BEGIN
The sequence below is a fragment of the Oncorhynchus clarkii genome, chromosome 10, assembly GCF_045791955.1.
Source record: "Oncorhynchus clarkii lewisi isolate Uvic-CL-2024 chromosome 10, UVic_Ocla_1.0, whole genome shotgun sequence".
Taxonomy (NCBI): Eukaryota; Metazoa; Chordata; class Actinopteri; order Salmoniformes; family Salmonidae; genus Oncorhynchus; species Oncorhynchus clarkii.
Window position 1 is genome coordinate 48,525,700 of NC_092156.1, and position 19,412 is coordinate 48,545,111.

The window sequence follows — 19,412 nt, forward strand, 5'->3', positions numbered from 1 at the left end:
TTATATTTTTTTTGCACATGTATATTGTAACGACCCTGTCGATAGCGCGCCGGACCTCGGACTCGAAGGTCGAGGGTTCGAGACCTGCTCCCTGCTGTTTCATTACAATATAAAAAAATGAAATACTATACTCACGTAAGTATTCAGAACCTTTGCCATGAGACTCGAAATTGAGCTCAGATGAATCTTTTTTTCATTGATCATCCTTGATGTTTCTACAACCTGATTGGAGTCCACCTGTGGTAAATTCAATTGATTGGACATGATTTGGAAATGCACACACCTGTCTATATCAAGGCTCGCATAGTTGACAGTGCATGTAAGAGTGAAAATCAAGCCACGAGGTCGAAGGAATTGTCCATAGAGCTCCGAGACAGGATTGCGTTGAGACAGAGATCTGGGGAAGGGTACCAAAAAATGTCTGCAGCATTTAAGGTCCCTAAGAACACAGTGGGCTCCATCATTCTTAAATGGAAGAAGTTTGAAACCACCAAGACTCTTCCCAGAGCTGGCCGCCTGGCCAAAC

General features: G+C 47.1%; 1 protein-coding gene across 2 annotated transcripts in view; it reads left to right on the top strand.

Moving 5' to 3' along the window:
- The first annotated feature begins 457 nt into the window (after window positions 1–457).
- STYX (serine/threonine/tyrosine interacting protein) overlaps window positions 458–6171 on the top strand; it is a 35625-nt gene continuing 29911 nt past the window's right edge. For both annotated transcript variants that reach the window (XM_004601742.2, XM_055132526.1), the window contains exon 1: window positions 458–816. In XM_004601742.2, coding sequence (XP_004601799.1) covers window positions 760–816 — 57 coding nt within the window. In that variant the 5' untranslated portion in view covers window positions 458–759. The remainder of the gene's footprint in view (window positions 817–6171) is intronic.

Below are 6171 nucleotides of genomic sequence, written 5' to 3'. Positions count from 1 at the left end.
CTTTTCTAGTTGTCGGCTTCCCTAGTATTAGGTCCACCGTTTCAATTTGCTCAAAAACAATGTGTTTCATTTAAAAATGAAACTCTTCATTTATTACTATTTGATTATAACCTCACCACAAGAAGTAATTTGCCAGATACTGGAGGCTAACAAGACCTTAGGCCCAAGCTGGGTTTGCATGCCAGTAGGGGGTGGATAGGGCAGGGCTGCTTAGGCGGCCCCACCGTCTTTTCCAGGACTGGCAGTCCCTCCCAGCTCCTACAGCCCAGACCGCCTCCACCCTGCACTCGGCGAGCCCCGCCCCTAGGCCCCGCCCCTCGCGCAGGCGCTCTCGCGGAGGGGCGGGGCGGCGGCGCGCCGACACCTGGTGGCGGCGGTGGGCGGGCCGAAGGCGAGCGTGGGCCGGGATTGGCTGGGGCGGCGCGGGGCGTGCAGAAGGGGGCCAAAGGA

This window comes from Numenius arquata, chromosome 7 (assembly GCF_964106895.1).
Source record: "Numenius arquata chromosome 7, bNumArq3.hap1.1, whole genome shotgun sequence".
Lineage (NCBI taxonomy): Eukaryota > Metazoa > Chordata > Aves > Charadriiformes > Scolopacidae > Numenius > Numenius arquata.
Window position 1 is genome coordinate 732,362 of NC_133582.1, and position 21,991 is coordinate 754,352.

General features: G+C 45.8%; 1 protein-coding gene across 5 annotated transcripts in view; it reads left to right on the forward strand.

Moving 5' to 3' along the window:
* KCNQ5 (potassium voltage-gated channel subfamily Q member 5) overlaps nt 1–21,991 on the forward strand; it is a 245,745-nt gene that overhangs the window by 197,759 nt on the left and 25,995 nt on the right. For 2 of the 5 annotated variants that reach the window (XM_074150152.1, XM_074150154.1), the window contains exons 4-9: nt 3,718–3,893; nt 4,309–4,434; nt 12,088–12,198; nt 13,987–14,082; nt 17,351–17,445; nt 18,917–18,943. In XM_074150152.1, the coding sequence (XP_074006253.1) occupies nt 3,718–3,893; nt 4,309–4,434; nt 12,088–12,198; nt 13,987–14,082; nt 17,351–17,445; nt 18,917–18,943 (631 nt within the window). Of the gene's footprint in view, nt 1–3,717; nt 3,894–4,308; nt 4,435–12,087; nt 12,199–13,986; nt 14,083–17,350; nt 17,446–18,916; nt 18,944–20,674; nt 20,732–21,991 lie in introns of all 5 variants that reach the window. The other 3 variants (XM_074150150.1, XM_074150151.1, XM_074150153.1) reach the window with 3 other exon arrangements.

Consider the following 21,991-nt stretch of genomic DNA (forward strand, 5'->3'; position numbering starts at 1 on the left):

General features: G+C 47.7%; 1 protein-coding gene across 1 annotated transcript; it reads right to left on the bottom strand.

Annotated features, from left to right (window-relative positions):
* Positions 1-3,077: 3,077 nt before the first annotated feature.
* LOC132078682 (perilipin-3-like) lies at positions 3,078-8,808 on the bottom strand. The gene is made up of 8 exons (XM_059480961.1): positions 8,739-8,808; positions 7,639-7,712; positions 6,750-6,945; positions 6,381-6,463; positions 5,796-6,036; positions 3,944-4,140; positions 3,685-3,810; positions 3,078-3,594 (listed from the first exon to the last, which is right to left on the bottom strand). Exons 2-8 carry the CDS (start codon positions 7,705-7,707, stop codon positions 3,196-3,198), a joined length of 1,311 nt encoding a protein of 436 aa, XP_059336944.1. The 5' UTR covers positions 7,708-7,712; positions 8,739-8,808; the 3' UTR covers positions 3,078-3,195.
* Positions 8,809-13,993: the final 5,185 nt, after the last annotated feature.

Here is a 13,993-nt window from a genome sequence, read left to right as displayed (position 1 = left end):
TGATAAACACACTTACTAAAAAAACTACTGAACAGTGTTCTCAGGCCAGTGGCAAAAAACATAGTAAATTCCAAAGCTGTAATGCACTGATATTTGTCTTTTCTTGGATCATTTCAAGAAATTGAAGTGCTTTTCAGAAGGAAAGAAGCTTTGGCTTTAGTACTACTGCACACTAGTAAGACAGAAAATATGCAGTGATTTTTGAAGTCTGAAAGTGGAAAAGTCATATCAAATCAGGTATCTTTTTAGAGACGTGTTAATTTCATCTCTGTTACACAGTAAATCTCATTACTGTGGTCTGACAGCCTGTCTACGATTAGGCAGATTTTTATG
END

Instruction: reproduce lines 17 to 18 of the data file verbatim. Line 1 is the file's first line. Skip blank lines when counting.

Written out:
General features: G+C 45.8%; 1 protein-coding gene across 5 annotated transcripts in view; it reads left to right on the forward strand.

Moving 5' to 3' along the window: